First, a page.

For TDX, Intel’s inhouse hackers conducted their own audits, and the company also put TDX through its security paces by inviting researchers to vet the hardware as part of Intel’s bug bounty program.
Anil Rao, Intel’s vice president and general manager of systems architecture and engineering, says the opportunity for Intel and Google engineers to work as a team was particularly fruitful.
The research that we’re doing will help everybody because Intel Trusted Domain Extension technology is going to be used not only in Google, but everywhere else as well.
Researchers and hackers can always work on attacking hardware and online systems from the outsideand these exercises are valuable because they simulate the conditions under which attackers would typically be looking for weaknesses to exploit.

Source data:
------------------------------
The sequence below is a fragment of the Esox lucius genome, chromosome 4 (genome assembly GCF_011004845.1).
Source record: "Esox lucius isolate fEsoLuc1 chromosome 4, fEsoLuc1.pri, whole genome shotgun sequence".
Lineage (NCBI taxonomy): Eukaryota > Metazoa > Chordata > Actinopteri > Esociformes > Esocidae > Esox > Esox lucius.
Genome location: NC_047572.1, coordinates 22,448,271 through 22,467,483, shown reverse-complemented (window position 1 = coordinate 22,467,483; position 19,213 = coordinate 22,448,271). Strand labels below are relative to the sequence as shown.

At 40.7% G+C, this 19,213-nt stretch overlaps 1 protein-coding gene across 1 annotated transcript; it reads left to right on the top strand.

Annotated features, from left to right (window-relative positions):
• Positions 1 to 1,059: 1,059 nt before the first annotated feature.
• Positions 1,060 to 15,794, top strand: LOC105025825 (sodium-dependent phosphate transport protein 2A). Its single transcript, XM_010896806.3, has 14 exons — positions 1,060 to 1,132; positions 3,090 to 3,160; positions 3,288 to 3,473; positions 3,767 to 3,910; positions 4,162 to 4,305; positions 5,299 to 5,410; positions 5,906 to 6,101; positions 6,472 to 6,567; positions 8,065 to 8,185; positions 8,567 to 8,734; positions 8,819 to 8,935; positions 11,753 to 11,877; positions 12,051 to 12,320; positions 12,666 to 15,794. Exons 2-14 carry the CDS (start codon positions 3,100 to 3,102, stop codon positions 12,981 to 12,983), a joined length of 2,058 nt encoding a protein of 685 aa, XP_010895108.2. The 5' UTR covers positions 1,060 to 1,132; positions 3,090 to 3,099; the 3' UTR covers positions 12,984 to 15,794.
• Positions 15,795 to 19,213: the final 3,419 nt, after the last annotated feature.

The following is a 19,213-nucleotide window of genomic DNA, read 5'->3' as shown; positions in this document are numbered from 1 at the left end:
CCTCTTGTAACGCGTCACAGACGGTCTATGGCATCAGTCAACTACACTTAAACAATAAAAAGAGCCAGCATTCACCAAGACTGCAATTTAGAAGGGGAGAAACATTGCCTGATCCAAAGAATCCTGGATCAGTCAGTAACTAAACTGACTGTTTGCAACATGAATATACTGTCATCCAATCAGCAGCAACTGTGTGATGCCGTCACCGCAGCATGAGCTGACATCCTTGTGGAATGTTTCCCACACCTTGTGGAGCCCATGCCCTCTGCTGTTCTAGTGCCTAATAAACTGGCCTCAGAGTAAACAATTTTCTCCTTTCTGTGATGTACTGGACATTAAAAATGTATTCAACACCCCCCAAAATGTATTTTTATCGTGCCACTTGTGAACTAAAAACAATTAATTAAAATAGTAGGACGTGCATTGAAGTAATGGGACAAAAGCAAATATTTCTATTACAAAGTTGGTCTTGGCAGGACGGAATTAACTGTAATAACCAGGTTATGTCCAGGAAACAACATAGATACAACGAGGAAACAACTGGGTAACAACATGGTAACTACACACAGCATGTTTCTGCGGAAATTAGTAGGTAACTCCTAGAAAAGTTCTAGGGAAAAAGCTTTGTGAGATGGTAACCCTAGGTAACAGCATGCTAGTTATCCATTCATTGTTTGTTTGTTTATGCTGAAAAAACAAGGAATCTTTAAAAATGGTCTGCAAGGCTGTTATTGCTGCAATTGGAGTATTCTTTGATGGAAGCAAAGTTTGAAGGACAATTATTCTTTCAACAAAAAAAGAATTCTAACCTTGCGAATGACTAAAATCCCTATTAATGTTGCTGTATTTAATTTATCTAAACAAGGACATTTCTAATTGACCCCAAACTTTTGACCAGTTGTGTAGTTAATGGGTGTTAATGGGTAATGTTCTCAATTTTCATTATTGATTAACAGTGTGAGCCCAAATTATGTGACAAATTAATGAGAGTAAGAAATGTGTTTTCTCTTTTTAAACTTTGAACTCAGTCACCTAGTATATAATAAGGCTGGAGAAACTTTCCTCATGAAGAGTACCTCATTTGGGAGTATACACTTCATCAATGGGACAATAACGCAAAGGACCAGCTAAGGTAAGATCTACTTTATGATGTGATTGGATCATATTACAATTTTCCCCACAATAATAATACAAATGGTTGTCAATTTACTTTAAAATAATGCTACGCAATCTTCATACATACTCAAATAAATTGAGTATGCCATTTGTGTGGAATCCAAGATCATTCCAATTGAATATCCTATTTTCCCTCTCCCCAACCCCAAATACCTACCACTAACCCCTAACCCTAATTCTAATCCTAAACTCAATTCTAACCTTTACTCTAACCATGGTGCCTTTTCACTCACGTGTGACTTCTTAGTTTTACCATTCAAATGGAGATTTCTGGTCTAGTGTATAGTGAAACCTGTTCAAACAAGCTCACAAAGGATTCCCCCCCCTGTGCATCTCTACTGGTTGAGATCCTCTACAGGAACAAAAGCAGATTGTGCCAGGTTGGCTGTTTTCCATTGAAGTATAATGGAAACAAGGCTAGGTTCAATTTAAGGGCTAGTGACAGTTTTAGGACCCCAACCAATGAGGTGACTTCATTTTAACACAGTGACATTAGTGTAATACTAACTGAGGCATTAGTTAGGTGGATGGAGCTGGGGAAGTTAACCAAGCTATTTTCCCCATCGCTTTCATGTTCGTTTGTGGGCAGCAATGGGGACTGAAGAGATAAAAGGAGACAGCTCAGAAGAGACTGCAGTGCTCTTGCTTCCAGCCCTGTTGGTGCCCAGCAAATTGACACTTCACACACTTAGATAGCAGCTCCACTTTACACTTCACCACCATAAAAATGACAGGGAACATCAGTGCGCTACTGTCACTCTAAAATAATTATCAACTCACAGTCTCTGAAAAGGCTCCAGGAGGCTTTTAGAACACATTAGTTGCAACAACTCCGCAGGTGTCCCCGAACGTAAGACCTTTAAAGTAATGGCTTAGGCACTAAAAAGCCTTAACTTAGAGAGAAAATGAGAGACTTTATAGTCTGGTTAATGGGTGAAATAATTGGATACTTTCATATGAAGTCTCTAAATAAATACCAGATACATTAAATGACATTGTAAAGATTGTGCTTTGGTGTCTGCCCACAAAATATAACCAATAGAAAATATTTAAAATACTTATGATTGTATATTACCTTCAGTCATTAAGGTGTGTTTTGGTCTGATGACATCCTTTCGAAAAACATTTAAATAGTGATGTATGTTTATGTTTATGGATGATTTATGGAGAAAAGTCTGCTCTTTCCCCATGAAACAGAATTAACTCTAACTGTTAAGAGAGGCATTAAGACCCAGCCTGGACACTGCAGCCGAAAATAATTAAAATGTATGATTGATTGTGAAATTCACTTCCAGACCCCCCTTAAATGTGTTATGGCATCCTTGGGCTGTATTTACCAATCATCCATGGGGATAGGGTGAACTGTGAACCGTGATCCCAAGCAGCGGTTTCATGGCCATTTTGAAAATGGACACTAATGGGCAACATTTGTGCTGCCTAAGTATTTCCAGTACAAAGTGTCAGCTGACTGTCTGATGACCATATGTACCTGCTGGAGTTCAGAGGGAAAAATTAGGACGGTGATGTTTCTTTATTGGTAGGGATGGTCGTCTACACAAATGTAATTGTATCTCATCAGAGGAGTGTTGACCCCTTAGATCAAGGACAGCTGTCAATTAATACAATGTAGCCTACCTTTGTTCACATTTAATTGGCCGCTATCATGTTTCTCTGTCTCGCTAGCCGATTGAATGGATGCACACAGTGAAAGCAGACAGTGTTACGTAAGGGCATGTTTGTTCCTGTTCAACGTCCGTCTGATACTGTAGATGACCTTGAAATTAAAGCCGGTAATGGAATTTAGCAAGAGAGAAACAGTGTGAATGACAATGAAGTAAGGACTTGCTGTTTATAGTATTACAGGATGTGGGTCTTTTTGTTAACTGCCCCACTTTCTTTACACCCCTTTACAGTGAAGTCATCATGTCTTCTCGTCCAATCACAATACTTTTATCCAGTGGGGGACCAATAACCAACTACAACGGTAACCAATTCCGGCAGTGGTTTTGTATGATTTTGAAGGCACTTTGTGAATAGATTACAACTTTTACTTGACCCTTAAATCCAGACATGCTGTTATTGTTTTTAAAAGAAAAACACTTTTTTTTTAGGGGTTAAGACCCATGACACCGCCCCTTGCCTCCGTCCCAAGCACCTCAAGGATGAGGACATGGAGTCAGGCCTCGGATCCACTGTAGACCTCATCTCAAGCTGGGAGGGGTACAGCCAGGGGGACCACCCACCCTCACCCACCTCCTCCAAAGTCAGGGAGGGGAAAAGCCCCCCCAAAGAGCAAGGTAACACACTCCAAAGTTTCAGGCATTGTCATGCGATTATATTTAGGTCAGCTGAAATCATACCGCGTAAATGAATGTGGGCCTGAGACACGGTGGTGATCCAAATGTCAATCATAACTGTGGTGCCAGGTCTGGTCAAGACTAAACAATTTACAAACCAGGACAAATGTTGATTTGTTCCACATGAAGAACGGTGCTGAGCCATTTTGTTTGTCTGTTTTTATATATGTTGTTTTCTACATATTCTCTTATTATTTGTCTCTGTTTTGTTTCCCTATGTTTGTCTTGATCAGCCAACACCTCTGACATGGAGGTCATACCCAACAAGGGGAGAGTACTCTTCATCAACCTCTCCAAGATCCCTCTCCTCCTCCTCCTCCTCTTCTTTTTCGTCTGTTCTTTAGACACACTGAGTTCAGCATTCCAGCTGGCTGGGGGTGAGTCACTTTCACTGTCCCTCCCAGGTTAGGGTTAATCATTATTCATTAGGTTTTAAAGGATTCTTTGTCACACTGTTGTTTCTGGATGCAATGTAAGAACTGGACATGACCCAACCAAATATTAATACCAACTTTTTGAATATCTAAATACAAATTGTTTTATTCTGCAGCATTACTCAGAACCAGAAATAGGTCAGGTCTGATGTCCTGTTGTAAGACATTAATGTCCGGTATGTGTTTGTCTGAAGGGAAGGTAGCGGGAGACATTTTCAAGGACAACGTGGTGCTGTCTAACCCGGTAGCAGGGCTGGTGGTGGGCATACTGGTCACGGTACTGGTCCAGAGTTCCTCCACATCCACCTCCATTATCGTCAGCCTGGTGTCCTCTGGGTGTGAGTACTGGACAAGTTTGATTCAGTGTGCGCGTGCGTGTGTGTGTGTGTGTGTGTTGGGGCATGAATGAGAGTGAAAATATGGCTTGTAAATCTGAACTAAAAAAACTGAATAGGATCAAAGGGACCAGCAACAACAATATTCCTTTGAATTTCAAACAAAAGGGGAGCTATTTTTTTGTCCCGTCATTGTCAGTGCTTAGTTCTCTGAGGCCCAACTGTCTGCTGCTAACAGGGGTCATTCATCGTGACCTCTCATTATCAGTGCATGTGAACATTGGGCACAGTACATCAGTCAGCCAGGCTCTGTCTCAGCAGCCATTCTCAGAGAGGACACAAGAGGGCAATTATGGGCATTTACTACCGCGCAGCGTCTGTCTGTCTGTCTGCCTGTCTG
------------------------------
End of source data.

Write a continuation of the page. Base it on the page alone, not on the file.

But collaborations like the one between Google Cloud and Intel have the advantage of allowing outside researchers to conduct black box testing and then collaborate with engineers who have deep knowledge about how a product is designed to potentially uncover even more about how a product could be better secured.
After years of scrambling to remediate the security fallout from design flaws in the processor feature known as speculative execution, chipmakers have invested more in advanced security testing.